As Diablo Immortal makes $20 million in its first week, mostly from a handful of whales dumping tens of thousands on it, we move to the other end of the spectrum and the exact opposite business model. Quietly happy to take 79p from any punter who cares to play it, Red Ball Escape Adventure is the subway busker to Diablo Immortal’s wall street trader.
You probably know the deal by now: the demon pact is that 79p gets you a slight, and occasionally broken, little piece of shovelware, with no achievements to speak of. The majority of these 79p games are risible and not worth your time, and our mission is to sift through them to bring you the best of the bunch.
Red Ball Escape Adventure, perhaps surprisingly, is one of the best of the bunch. It may not offer any Gamerscore, and it’s ugly enough for its parents to disown it, but for the hour that it engages your brain and thumbs, it actually delivers a positive sensation. It is – dare we say it – worth the 79p price.
The concept is extremely simple: you’re a red ball that can’t stop bouncing. You’re not jumping or punching your way to an exit: instead, you’re managing the timing of those bounces so that you can duck under spikes and lollop onto platforms. Most of Red Ball Escape Adventure is spent being patient, waiting for moving platforms to reach you, or for you to bounce on the floor and immediately jab the analogue sticks over to a far-flung ledge. In many ways it’s a rhythm game, as you time your movements to the bounce.
There are – we think (and more on that later) – forty levels here, each not much bigger than the game screen, and with three stars to gather on the way to an exit trampoline. Those three stars are optional, but – in our experience – they are mostly on the critical path and hard to avoid. We’d also go out on a limb to say that Red Ball Escape Adventure is lessened by not going after them. It can be a relatively simple straight line to the exit, so gathering off-piste stars makes the game a smidgeon more enjoyable.
The forty levels are split into ten level chunks, and they each come with their own colour scheme and new mechanic or mechanics to toy with. Our favourites include directional plates that fling you across the level until you press a button to dismount, and magnets that flip gravity so that you’re bouncing on the ceiling (not a revolutionary mechanic, as every platformer seems to employ it nowadays, but it dovetails nicely with the bouncing). These widgets appear often enough to keep things interesting.
It is all over in roughly an hour, maybe slightly less. We’d complain if it wasn’t the price of a Gregg’s sausage roll. There is an asterisk here, though: we don’t think it’s humanly possible to complete level 33 of the game. Now, level 33 out of 40 is a significant way through the game, but it’s still an artificial and unexpected stopping point. You see, there is a jump at the start of the level that is impossible, or at least hugely improbable. We’ve tried it fifty times and failed every time, and we’re reasonably sure that it cannot be done.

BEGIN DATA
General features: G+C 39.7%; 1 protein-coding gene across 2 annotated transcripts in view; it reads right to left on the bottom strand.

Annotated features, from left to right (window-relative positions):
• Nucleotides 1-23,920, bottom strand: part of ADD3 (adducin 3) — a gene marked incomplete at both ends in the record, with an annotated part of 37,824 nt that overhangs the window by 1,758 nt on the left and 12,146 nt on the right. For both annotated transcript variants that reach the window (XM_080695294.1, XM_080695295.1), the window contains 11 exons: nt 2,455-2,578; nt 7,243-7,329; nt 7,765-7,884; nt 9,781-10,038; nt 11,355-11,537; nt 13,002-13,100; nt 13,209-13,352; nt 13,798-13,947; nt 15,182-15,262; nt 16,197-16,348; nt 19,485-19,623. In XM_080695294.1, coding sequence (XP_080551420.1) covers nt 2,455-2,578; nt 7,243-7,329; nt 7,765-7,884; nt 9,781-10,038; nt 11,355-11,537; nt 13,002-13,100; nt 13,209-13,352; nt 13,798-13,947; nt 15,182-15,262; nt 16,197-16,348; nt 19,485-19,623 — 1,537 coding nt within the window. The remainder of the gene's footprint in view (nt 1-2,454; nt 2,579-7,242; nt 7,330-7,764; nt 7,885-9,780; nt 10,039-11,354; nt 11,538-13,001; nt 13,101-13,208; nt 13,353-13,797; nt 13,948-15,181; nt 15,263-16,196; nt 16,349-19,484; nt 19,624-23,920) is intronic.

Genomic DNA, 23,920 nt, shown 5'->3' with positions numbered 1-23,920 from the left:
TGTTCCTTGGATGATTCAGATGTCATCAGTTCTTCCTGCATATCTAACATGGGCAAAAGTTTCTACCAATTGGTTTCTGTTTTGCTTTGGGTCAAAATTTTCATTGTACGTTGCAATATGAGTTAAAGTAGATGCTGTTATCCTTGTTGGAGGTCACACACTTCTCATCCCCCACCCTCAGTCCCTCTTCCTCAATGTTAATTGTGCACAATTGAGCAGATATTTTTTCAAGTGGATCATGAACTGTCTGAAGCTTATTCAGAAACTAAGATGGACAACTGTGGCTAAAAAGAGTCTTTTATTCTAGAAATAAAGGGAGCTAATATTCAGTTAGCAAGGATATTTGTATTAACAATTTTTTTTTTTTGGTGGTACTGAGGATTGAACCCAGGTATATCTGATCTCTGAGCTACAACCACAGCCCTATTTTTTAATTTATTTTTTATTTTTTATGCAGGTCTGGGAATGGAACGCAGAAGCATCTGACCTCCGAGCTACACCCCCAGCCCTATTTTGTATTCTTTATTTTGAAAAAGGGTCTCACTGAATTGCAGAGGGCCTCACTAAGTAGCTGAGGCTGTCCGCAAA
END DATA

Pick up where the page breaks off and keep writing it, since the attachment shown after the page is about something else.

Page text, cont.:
It’s a neat segue to one of Red Ball Escape Adventure’s biggest issues: its collision detection. The reason that the jump cannot be done is that the sides of spikes, not the pointy bits, pop the main character before they can complete a jump. It’s a tiny wrinkle in a reasonably satisfying game – very occasionally, you will die when you’re not convinced you should, and that’s because of odd collision rules on spikes.
And while we’re grumbling, we should mention an oddness about the main menus. In the top-left of the level select screen is a shopping basket icon. We’ve accumulated plenty of stars, and we’ve seen enough screenshots and trailers to know that you can change the look of your angry red ball, but for some untold reason, you can’t actually highlight or enter the shop. We’ve spammed buttons, jammed our joystick in its general direction, but we don’t think it’s possible to get there. If this was a bigger budget game, we’d expect the developers to fix this in an upcoming patch. As it stands, we’re not sure they’ll bother.
But away from these two wonkinesses, Red Ball Adventure is a mildly entertaining little diversion. It’s in no way difficult – we completed most levels without impaling our ball on anything – and you will flume all the way to level 33 in no time at all – but it has a single, captivating little mechanic, and it latches onto it. Every last drop of entertainment is wrung from it, with disappearing platforms and leaps of faith also featuring, and there’s something to admire about the efficiency of its levels.
Set some 79p expectations, and you might get a few drops of entertainment from Red Ball Escape Adventure. Its bouncy mechanic is solid, and the levels keep stirring in new ideas to ensure you are never quite bored. Just let us know if you can get past level 33: we’re genuinely interested if it can be done.
You can buy Red Ball Escape Adventure from the Xbox Store